We read Away by Jane Urquhart for our August meeting. Set in 19th century Ireland and Canada and present day Ontario, the novel is an entrancing combination of myth and history. Multi-generational, the narrative begins with a shipwreck in a small community in Ireland, then moves through the famine and emigration to settlement in an inhospitable Ontario near Port Hope. The present day story is that of Esther, a descendant of the family. Esther is watching as quarrying destroys the family home on Lake Ontario, a home filled with history and memories. The writing is beautiful and haunting, as well as imaginative, with striking imagery throughout.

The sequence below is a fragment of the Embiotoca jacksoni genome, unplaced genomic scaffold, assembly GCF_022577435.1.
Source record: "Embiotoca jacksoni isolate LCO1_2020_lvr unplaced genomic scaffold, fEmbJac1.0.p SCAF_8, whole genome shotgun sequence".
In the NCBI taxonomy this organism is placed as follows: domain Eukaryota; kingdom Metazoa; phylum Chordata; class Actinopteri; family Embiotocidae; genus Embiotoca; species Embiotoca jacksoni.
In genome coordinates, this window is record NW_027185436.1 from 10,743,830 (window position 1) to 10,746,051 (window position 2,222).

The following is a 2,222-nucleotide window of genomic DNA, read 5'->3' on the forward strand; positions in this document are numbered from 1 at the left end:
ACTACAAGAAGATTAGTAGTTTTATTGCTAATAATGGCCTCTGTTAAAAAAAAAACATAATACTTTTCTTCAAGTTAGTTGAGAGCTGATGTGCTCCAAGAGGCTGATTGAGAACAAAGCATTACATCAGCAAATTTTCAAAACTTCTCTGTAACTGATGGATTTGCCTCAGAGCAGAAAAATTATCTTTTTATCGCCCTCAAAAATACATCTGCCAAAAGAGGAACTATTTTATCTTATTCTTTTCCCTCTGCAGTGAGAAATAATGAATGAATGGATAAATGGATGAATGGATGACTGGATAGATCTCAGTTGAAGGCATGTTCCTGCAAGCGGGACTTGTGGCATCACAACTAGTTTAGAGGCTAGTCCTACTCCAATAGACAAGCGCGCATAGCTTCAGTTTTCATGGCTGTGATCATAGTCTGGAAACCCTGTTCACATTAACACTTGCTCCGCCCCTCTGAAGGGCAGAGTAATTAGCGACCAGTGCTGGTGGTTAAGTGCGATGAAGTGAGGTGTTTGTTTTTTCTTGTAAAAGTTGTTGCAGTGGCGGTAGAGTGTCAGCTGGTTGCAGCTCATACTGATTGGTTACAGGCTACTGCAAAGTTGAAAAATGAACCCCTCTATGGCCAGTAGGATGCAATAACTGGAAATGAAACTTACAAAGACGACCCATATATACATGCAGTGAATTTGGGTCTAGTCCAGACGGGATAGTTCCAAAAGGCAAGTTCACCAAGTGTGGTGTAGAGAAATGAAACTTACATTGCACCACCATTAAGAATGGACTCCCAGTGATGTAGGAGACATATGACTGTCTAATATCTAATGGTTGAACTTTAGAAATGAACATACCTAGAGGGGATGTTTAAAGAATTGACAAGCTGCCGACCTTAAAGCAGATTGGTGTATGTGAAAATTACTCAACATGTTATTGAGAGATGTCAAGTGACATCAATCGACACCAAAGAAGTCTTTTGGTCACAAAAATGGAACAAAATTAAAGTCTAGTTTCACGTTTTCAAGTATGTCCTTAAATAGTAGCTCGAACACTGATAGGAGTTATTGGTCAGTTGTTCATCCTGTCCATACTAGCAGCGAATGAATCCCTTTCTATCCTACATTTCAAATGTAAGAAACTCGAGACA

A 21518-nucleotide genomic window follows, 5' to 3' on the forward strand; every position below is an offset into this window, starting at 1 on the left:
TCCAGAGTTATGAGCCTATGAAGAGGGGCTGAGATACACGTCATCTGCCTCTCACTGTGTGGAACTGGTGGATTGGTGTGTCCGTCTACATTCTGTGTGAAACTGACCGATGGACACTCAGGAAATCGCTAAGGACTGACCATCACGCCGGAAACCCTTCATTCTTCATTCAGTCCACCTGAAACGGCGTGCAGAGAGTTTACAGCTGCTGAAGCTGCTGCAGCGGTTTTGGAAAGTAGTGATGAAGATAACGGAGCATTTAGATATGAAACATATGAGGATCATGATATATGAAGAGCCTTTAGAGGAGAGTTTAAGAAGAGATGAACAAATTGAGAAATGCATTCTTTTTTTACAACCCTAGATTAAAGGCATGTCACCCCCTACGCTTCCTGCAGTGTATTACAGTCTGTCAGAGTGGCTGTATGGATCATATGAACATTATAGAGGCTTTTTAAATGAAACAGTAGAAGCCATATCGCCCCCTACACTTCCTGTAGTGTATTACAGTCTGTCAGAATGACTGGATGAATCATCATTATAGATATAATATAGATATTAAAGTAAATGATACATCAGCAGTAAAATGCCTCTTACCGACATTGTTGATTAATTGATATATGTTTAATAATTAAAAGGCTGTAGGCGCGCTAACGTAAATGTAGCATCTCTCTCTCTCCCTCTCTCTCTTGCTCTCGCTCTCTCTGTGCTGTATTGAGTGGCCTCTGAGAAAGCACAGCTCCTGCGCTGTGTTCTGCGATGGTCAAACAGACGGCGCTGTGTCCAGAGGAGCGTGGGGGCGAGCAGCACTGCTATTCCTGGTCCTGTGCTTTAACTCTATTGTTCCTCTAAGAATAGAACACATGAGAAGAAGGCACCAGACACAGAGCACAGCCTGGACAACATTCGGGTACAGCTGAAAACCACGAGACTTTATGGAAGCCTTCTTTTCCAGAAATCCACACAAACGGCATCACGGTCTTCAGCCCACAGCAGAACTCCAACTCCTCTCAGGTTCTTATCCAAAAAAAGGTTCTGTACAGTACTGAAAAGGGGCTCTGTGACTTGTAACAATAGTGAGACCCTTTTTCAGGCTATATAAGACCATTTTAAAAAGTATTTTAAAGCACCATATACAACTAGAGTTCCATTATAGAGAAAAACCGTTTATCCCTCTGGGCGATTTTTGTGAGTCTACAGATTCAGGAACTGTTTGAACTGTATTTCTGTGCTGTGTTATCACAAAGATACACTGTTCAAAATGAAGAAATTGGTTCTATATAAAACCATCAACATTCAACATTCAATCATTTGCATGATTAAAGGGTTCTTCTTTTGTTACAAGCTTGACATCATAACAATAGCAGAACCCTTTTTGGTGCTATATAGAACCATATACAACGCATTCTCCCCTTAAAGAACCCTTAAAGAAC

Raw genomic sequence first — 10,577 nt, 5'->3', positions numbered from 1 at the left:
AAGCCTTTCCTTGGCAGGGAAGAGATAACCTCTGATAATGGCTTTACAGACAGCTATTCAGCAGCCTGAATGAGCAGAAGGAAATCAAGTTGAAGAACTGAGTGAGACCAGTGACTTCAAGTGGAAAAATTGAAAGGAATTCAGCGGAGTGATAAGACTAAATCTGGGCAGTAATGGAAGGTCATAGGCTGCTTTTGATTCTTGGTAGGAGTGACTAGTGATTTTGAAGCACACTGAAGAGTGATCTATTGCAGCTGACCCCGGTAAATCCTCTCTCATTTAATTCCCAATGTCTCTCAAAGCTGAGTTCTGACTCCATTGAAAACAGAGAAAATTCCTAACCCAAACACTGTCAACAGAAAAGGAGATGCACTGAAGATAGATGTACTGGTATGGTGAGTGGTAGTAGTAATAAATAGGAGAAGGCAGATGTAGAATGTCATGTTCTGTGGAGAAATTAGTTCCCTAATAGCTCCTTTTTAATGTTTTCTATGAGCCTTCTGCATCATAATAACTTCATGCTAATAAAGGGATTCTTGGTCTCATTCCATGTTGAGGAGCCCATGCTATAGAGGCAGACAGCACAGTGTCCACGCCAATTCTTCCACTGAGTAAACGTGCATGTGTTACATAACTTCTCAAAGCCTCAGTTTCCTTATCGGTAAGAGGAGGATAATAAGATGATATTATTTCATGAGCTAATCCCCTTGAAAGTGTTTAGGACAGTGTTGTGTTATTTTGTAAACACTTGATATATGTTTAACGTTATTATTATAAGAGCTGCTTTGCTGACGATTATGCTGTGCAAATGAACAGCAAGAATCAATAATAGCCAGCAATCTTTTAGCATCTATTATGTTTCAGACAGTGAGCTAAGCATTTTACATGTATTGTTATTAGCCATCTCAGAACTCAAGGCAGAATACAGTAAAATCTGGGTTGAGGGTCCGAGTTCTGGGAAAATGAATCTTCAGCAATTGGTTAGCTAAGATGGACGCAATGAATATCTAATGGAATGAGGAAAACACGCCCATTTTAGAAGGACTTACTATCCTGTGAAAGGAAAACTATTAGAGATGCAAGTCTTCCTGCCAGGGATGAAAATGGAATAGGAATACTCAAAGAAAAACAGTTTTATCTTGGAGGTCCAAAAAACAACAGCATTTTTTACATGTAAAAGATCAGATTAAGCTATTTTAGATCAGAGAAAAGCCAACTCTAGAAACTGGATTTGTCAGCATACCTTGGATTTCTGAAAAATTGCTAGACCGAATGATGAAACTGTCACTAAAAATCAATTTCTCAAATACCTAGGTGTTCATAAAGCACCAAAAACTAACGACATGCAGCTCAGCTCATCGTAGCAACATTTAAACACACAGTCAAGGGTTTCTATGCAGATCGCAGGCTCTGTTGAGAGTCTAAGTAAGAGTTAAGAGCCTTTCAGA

The novel is a meditation on what it means to be ‘away’ in one’s life. The reader, in addition to learning about each character’s personal struggles and journey, also learns about the political struggles of the Irish in both Ireland and Canada, political struggles that are quite personal for many characters.
For many of us, this was a second read of Away. We had read – and loved – the novel shortly after it was published in 1993. This time around, we were struck, despite our fears, by the fact that we liked Away just as much, but that we found ourselves drawn to different sections this time and to different characters. It was a lovely illustration of how much the reading of a novel is determined by what the reader brings to the novel and where she is in her own life.